The Rise of Blue Light Glasses

By: Kiera Kofkin-Hansen

Due to school being moved online for at least the remainder of the first semester, the amount of time students are spending throughout the day looking at screens has risen tremendously. Students spend on average six hours a day staring into a device, and that’s just the time spent in class. The effect online school has on students’ mental health is known, but little is discussed about the physical effects the new normal of a school day has on students’ health. 

“Eyes are the windows to the soul,” and it’s important that they’re protected. The short term effects of staring at screens for elongated periods of time include eye fatigue and eye irritation. The long term effects, however, are much more concerning. These effects can include loss of focus flexibility (the ability to quickly change focus) in our eyes, nearsightedness, and retinal damage. 

Digital devices release blue light, similar to the light produced by the sun. It’s common knowledge that staring directly into the sun is damaging for the eyes, and hence, constant screen time can have a similar effect. 

In order to combat the eye strain caused by constantly staring into screens, many students have begun to invest in “Blue Light Glasses.” These are non-prescription glasses used for the sole purpose of protecting one’s eyes from the light produced by technology. These glasses weaken the strength of the blue light coming from screens and gives the wearers’ vision a slight yellow tint. A Cary High senior, Scott Gates, said about his blue light glasses, “They’ve definitely helped with headaches and my eyes getting dry. I didn’t realize how much spending all day-everyday on my laptop was hurting me.”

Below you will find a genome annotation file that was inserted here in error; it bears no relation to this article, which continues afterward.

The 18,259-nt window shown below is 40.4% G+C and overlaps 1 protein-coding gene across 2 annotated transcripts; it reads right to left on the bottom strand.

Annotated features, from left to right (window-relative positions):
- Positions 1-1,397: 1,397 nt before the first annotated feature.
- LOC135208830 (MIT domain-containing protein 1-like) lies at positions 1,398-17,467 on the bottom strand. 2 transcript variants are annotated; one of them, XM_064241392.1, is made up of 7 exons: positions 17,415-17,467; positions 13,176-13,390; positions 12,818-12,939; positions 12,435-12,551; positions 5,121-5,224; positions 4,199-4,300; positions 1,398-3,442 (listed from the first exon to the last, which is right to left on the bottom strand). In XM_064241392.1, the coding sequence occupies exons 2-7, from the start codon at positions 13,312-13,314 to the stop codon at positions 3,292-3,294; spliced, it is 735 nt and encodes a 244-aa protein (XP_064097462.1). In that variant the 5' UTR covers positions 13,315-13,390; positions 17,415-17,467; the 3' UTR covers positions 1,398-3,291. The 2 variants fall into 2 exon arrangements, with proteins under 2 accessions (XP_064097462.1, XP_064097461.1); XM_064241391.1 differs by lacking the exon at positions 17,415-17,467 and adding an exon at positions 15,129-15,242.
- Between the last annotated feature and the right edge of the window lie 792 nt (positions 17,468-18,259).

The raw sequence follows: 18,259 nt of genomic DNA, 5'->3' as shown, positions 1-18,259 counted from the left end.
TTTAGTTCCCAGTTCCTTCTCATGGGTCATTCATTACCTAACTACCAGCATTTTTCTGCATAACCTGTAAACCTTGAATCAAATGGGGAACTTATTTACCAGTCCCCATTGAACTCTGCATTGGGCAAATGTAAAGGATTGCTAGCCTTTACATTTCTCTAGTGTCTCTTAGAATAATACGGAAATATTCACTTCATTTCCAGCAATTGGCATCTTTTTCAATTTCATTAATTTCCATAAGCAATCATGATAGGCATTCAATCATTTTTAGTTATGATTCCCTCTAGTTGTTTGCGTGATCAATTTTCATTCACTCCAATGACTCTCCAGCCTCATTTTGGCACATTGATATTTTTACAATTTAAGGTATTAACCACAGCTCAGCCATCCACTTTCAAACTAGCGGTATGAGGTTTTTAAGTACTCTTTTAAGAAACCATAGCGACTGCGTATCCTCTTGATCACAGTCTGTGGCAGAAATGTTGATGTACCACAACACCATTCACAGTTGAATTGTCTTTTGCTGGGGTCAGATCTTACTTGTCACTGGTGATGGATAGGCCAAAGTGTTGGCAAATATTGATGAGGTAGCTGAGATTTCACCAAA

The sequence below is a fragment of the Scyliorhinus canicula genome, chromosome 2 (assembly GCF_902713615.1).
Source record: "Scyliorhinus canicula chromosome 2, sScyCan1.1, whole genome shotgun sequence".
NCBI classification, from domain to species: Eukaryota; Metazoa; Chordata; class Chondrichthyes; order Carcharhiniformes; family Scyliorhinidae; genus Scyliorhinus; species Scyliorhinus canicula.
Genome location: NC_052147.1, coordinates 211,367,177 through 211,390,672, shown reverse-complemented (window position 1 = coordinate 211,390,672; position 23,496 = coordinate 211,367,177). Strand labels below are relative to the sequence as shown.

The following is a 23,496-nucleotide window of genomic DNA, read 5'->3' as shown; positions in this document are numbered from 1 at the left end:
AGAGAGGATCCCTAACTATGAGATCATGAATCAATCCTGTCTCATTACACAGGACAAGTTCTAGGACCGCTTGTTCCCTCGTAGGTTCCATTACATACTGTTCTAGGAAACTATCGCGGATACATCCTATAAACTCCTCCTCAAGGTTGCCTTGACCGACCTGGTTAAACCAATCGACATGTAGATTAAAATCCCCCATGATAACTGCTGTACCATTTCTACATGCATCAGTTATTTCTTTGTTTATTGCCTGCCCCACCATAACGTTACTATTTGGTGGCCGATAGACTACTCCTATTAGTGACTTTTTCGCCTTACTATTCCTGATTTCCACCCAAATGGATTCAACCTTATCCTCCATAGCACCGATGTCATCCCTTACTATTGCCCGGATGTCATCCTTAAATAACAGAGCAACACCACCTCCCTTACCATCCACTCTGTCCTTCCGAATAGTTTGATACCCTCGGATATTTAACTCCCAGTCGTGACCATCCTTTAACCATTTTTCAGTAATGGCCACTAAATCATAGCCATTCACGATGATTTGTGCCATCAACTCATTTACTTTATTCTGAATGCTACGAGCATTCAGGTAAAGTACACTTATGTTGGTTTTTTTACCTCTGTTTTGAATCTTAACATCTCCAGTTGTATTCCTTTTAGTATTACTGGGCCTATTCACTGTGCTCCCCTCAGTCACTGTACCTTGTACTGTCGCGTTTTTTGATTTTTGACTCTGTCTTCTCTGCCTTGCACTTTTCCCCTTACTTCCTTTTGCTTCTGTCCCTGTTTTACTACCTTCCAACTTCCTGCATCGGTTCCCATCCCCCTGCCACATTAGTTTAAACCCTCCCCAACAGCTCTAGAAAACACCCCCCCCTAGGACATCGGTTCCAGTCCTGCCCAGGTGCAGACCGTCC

Although blue light glasses have become one of the more popular ways students have dealt with the eye-harming ways of online school, there are many other ways to help defend your eyes against blue light. Turning down the brightness of your screens and limiting time spent on screens other than when required by school are both small ways that you can significantly help the strain that has recently been placed on your eyes. 

No matter what the best solution is for you, it’s important to protect your eyes. They’re the only ones you’ve got!

Sources:

https://www.susquehannahealth.org/in-the-community/blog/is-screen-time-really-bad-for-our-eyes#:~:text=Potential%20effects%20of%20screen%20time,can%20become%20dry%20and%20irritated.

https://preventblindness.org/blue-light-and-your-eyes/#:~:text=Digital%20eyestrain%3A%20Blue%20light%20from,contrast%20leading%20to%20digital%20eyestrain.&text=Retina%20damage%3A%20Studies%20suggest%20that,like%20age%2Drelated%20macular%20degeneration.

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